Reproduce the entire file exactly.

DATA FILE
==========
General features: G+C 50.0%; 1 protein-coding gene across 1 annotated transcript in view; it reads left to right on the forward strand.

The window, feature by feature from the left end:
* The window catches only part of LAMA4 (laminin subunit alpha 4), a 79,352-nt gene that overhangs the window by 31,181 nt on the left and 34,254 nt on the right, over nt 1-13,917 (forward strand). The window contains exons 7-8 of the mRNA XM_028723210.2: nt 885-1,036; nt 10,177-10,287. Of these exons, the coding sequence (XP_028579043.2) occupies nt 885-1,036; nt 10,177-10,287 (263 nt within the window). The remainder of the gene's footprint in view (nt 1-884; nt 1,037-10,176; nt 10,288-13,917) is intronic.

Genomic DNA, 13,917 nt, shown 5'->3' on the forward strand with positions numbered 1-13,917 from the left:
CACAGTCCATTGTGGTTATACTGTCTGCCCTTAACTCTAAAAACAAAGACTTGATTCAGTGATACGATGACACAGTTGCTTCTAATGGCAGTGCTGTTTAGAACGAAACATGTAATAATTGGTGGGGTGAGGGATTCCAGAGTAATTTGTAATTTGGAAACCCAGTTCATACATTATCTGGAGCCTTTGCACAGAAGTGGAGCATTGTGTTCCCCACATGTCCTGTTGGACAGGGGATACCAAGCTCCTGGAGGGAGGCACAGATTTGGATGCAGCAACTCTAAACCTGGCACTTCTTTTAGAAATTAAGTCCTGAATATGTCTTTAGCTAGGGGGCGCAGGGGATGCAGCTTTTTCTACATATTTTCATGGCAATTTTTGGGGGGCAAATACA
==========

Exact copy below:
General features: G+C 50.0%; 1 protein-coding gene across 1 annotated transcript in view; it reads left to right on the forward strand.

The window, feature by feature from the left end:
* The window catches only part of LAMA4 (laminin subunit alpha 4), a 79,352-nt gene that overhangs the window by 31,181 nt on the left and 34,254 nt on the right, over nt 1-13,917 (forward strand). The window contains exons 7-8 of the mRNA XM_028723210.2: nt 885-1,036; nt 10,177-10,287. Of these exons, the coding sequence (XP_028579043.2) occupies nt 885-1,036; nt 10,177-10,287 (263 nt within the window). The remainder of the gene's footprint in view (nt 1-884; nt 1,037-10,176; nt 10,288-13,917) is intronic.

Genomic DNA, 13,917 nt, shown 5'->3' on the forward strand with positions numbered 1-13,917 from the left:
CACAGTCCATTGTGGTTATACTGTCTGCCCTTAACTCTAAAAACAAAGACTTGATTCAGTGATACGATGACACAGTTGCTTCTAATGGCAGTGCTGTTTAGAACGAAACATGTAATAATTGGTGGGGTGAGGGATTCCAGAGTAATTTGTAATTTGGAAACCCAGTTCATACATTATCTGGAGCCTTTGCACAGAAGTGGAGCATTGTGTTCCCCACATGTCCTGTTGGACAGGGGATACCAAGCTCCTGGAGGGAGGCACAGATTTGGATGCAGCAACTCTAAACCTGGCACTTCTTTTAGAAATTAAGTCCTGAATATGTCTTTAGCTAGGGGGCGCAGGGGATGCAGCTTTTTCTACATATTTTCATGGCAATTTTTGGGGGGCAAATACA